Super User is a question and answer site for computer enthusiasts and power users. It's 100% free, no registration required.

Sign up
Here's how it works:
  1. Anybody can ask a question
  2. Anybody can answer
  3. The best answers are voted up and rise to the top

I have a Time Machine backup folder on an external drive. I'm done using Time Machine forever, and I just want to access those files in Finder without all the restrictions placed on "backup" files.

Is there a terminal command I can run to give me all permissions to delete, move, etc?

share|improve this question
up vote 1 down vote accepted

EDIT: According to @Ken Arnold in the other answer to this question, this technique will not work due to Time Machine backups being locked down by ACLs. I can't guarantee this, as I haven't checked it, but it's worth noting before you proceed with this answer. :ENDEDIT

Based on a quick look at my Time Machine backup, all you should need to do is take ownership of the files.

If you navigate to your Backups.backupdb, you should see a folder with the name of your machine on it. If you cd into that folder, you will find a long list of folders that correspond to every backup Time Machine has made.

Due to the way Time Machine works, each of these folders contains a complete representation of the state of your machine at that particular point in time. To get full permissions to read/write etc, you should simply take ownership of one of the folders.

Suppose you just want the latest backup folder, which OS X has helpfully created a symlink for. In that case, the sequence of commands (with a generic username on my machine) would be:

cd /Volumes/Backup/Backups.backupdb/Lukasa's\ Macbook\ Pro/
sudo chown -R USERNAME Latest

An alternative would be to simply take ownership of the entire backup history, in which case you would use:

cd /Volumes/Backup/Backups.backupdb/
sudo chown -R USERNAME Lukasa's\ Macbook\ Pro

An alternative would be to enable the root account and from there you can mess around with the files to your heart's content. Don't forget to disable root once you're done, and for the love of all that is holy don't ever type rm /.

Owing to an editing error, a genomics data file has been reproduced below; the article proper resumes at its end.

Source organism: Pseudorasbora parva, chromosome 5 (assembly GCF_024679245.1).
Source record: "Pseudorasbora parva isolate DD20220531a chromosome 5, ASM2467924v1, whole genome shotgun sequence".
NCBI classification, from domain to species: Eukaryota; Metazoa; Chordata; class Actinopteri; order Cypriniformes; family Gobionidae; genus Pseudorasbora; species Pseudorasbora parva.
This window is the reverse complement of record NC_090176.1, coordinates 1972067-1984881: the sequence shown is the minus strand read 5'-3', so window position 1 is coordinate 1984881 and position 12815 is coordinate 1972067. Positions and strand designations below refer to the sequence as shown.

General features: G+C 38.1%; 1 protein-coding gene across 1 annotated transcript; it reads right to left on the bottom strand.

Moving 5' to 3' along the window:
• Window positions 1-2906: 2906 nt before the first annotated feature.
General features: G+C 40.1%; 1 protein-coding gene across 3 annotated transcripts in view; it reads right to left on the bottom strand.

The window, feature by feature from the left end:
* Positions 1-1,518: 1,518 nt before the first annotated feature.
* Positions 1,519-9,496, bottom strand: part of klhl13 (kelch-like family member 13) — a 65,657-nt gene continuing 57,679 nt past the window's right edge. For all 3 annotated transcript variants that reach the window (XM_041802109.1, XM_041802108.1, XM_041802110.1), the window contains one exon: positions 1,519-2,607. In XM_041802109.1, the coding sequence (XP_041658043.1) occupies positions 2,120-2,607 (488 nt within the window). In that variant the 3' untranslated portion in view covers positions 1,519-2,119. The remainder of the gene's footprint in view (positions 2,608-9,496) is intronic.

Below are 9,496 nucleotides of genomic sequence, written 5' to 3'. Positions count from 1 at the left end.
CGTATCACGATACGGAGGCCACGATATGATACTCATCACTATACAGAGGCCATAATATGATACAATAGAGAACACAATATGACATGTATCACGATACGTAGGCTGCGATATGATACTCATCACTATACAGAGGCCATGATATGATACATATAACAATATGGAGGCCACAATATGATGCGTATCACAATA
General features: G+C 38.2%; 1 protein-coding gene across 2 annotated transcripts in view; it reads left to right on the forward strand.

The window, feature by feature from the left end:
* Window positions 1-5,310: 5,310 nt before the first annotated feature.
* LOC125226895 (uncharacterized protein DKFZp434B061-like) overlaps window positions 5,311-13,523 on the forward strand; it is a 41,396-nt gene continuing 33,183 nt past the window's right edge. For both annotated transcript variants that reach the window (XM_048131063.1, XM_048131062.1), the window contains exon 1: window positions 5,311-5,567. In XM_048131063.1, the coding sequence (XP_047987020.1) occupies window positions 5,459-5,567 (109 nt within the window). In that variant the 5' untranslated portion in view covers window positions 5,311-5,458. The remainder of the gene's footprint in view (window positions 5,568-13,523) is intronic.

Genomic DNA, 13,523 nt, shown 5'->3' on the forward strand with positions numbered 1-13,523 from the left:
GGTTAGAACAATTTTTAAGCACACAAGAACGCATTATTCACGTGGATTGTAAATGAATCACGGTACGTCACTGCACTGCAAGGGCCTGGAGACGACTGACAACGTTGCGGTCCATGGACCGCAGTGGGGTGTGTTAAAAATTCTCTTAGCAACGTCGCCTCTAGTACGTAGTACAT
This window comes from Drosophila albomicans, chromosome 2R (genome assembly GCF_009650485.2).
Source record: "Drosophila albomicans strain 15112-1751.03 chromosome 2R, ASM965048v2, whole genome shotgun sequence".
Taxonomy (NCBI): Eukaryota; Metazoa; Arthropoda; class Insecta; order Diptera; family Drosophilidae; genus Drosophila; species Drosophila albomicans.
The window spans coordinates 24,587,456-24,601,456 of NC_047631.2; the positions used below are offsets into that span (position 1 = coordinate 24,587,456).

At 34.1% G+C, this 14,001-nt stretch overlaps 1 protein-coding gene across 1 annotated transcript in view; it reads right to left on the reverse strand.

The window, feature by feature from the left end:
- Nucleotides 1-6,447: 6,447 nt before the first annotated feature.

I haven't tested this on my own Time Machine backup, as it's pretty extensive at this point and I'm quite attached to it. However, it's possible that some issues might occur with the nature of the Time Machine backup. In OS X, Time Machine uses hardlinks to reproduce unchanged files and directories. This means that each file contains the entire filesystem as it was at that point in time. However, OS X does not allow hardlinking to directories outside of Time Machine. I can't honestly say what affect this will have: possibly none, but I can't rule out unexpected behaviour. Just a warning.

share|improve this answer

There's a lot of misinformation out there about Time Machine backups (Lukasa's answer is actually pretty good by comparison); I've identified what I think is actually going on and hope to post some about that soon. But in the mean time, note two things:

  1. Lukasa's answer unfortunately won't work. Time Machine backups are locked down using ACLs. You can clear them, but then you'll have to watch out for the other caveat:

  2. Time Machine hard-links directories. Normally this is something that Thou Shalt Not do, because changes in one directory cause (what look like) changes in some completely separate directory. Time Machine is structured very carefully to keep this from causing problems, but if you go poking around in it yourself, you're on your own.

That said, it should be possible to write a script to replace the hard-linked directories with directories of hard-linked files, which will just take up a bit more space. I may try to make that script someday; upvote the question and this answer if you'd be interested in it. (Or some SU admin tell me the proper way people should be making such requests.)

EDIT 2011-07-26: Hard links on HFS+ are awful awkward beasts. They're actually stored in magical places, and simple things (like moving them around) that would be perfectly fine on, say, ext3 fail inscrutably on HFS+. And it turns out that deleting the last hard link to a file doesn't turn it back into a normal file either. The script I refer to would end up having to look like: copy each file, remove the original. Yuck, but that's effectively what I'm doing with my old Time Machine backup now. I'm still willing to write up what I've learned, if somebody bugs me about it.

share|improve this answer
I didn't know that the Time Machine backups were under ACLs. +1 for that, and I'll edit my answer to reflect it. – Lukasa Jul 13 '11 at 21:27

Just copy the folders containing your info to another place/drive. Erase the Time Machine backup drive with disk utility.

share|improve this answer

Your Answer


By posting your answer, you agree to the privacy policy and terms of service.

Not the answer you're looking for? Browse other questions tagged or ask your own question.